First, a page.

*Incidentally (or not), both of the pictures in this post were taken immediately after eating – the first one is on Shishman Street, just a few steps away from our favorite souperie Supa Star, and the second is the entryway of the Street Bistro on Tsar Asen Street, which boasts some of the tastiest meatballs and the most outrageously entertaining waiter in the city. Protruding bellies were diligently cropped out.

All about my mother | Kuwait, Kuwait

I am very lucky and blessed to have my mother as a mother. This is something that I am reminded of almost every single day.

But I am confused about this Mother’s Day thing, both as a concept and as a celebration. Since my mother is not the kind to stand on ceremony, we have never really celebrated it in my family. Whenever I remember to tell her “Happy Mother’s Day” she just rolls her eyes and says, “Whatever.” In Bulgaria, the holiday is kind of a leftover from the Communist era – it is marked on International Women’s Day (March 8). I know my mom generally dislikes the hysterical celebrations of lofty concepts (such as “motherhood” and “womanhood,” in this case), which was kind of a specialty of the Communist regime, so I suspect this may be one of the reasons she’s not a big fan of the holiday.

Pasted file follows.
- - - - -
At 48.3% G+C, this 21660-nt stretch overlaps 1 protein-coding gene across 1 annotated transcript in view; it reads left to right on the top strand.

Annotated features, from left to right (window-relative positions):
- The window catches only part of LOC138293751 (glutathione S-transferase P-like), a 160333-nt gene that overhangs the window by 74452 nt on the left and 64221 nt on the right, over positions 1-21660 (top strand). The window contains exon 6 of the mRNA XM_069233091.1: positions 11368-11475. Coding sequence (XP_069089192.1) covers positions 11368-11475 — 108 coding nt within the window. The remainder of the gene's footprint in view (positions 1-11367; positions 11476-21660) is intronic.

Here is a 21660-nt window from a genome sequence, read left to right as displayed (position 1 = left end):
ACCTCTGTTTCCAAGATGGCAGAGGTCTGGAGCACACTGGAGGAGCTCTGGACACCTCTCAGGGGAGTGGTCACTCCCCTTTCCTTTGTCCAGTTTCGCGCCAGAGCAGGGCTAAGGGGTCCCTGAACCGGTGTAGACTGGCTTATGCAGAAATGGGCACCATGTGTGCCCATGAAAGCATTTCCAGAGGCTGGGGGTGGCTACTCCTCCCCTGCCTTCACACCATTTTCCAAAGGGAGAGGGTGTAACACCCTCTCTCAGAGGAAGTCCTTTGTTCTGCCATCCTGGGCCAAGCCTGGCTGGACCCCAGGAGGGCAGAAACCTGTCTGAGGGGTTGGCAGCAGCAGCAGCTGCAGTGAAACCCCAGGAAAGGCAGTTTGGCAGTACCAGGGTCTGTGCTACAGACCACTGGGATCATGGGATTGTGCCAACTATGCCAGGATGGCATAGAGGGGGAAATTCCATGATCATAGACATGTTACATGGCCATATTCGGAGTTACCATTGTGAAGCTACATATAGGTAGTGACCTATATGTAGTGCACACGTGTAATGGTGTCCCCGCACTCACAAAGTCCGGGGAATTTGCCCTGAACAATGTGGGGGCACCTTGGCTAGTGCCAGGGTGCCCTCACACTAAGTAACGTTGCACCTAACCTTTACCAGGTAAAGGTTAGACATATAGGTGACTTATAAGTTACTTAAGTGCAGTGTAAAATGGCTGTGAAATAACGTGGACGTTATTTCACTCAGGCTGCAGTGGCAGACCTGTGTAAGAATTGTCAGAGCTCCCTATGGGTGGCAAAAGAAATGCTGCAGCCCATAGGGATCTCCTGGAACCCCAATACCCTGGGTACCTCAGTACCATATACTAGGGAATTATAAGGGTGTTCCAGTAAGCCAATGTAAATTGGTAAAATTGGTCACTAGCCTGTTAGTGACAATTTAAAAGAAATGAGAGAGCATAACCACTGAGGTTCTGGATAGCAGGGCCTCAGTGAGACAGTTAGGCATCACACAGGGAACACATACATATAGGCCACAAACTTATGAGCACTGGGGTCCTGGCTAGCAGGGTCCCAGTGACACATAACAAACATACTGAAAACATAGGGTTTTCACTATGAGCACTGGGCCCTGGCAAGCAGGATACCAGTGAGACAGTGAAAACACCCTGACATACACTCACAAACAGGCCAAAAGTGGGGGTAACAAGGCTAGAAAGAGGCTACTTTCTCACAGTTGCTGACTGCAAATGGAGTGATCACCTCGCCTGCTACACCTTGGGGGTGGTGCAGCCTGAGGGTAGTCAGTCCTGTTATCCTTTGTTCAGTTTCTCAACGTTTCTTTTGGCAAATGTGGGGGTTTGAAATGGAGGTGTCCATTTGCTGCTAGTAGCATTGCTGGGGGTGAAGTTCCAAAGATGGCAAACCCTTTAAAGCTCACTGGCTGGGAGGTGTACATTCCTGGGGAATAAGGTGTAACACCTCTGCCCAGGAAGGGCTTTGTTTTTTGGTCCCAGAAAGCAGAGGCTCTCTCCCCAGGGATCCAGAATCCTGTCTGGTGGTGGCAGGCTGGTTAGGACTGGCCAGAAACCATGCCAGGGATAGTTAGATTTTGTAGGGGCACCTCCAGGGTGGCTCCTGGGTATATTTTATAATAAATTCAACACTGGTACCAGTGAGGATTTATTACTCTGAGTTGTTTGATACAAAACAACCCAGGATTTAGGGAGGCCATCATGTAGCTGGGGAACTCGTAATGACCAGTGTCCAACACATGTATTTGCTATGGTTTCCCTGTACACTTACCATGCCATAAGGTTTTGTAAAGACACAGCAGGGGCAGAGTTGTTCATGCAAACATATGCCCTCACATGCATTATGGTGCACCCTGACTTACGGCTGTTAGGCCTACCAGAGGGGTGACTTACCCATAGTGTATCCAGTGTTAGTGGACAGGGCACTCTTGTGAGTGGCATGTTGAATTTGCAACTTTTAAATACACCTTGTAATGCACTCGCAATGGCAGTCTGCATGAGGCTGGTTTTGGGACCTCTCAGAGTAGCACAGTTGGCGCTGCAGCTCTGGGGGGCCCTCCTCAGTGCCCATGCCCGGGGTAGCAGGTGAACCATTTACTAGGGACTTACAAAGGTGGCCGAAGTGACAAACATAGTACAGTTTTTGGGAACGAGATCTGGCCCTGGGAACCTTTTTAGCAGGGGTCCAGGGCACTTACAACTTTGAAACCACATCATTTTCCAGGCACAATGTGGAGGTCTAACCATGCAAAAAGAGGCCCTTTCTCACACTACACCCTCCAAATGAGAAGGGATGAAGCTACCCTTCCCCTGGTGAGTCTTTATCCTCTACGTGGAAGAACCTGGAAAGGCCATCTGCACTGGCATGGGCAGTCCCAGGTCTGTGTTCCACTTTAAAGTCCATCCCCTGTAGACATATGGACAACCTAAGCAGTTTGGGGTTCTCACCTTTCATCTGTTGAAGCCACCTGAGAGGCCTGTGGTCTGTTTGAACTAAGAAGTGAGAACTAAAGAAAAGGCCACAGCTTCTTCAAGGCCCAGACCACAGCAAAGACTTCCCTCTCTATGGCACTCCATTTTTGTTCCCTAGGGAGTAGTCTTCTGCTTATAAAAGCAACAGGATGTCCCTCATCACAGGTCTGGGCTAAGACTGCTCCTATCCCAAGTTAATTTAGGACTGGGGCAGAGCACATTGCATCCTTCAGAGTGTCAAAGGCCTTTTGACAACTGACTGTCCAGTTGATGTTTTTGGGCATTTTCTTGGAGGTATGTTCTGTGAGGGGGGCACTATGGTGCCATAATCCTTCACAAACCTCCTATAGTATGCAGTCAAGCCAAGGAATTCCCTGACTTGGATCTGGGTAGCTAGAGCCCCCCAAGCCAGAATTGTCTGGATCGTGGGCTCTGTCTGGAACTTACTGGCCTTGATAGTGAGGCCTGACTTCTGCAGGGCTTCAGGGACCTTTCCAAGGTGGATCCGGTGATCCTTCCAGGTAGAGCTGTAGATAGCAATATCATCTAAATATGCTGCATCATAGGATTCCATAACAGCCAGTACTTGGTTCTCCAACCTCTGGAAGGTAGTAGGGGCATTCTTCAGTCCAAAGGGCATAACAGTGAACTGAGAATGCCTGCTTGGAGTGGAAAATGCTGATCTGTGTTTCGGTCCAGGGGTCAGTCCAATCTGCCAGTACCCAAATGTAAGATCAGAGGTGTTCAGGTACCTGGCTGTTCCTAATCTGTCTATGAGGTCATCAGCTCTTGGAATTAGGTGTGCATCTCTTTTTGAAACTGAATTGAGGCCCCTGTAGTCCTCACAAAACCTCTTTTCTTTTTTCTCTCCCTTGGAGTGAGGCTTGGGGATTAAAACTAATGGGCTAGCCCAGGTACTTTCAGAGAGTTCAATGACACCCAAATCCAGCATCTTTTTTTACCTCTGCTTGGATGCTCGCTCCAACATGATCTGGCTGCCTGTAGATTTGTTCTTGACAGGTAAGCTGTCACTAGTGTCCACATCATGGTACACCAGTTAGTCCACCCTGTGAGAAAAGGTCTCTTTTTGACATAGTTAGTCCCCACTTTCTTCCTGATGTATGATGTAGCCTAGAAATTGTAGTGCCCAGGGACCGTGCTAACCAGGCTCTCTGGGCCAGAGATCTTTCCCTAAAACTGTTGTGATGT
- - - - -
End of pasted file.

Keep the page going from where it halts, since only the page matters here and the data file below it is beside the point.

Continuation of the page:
I have to admit that I, too, am a little skeptical about the rationale behind celebrating one’s mother on just one particular day. Seriously, what about the other 364 days of the year? My confusion about the holiday isn’t really helped by the fact that, depending on where you are in the world, Mother’s Day could be celebrated anytime between February (Norway) and December (Panama and Indonesia). Several, but not all of the formerly communist states and ex-Soviet republics, such as Albania, Armenia, Belarus, Bosnia and Herzegovina, Macedonia, Romania, Serbia, Slovenia and the Ukraine, join Bulgaria in marking the day on March 8. Russia, weirdly, does it on the second Sunday of November. Most of the Arab world celebrates it on March 21, after a journalist introduced the idea in Egypt from where it then spread. But the biggest group of countries overall – including the land of Hallmark, commemorate Mother’s Day on the second Sunday of May, which happens to actually be…. today. And I happen to be visiting my mom.

Just now I went over to tell her Happy Mother’s Day and she looked at me incredulously and asked how I come up with this stuff. Like I said, I am very lucky to have my mom.

Wishful thinking: Dressed up potholes | Paris, France

I just came across (via my friends at Trendland) this set of pictures* from the Nid de Poule (Pothole) project, although it looks like it took place in 2009 and must be long gone by now. In it, Juliana Santacruz Herrera filled potholes along Paris’s sidewalks with vibrantly dyed and braided long pieces of fabric that she coiled into the breaks. These street interventions, as she calls them, not only provide an entertaining and colorful contrast to the city’s gray pavements, but also make for a humorous and eye-catching method of dealing – albeit temporarily, with a problem that many big cities face.

Sofia may lack the sparkle of large cosmopolitan cities, but it suffers no shortage of potholes (more on that here). I’m thinking they could use some colorful decoration while the municipality takes its time getting them fixed. Wishful thinking, indeed….

*All photographs: © juliana santacruz herrera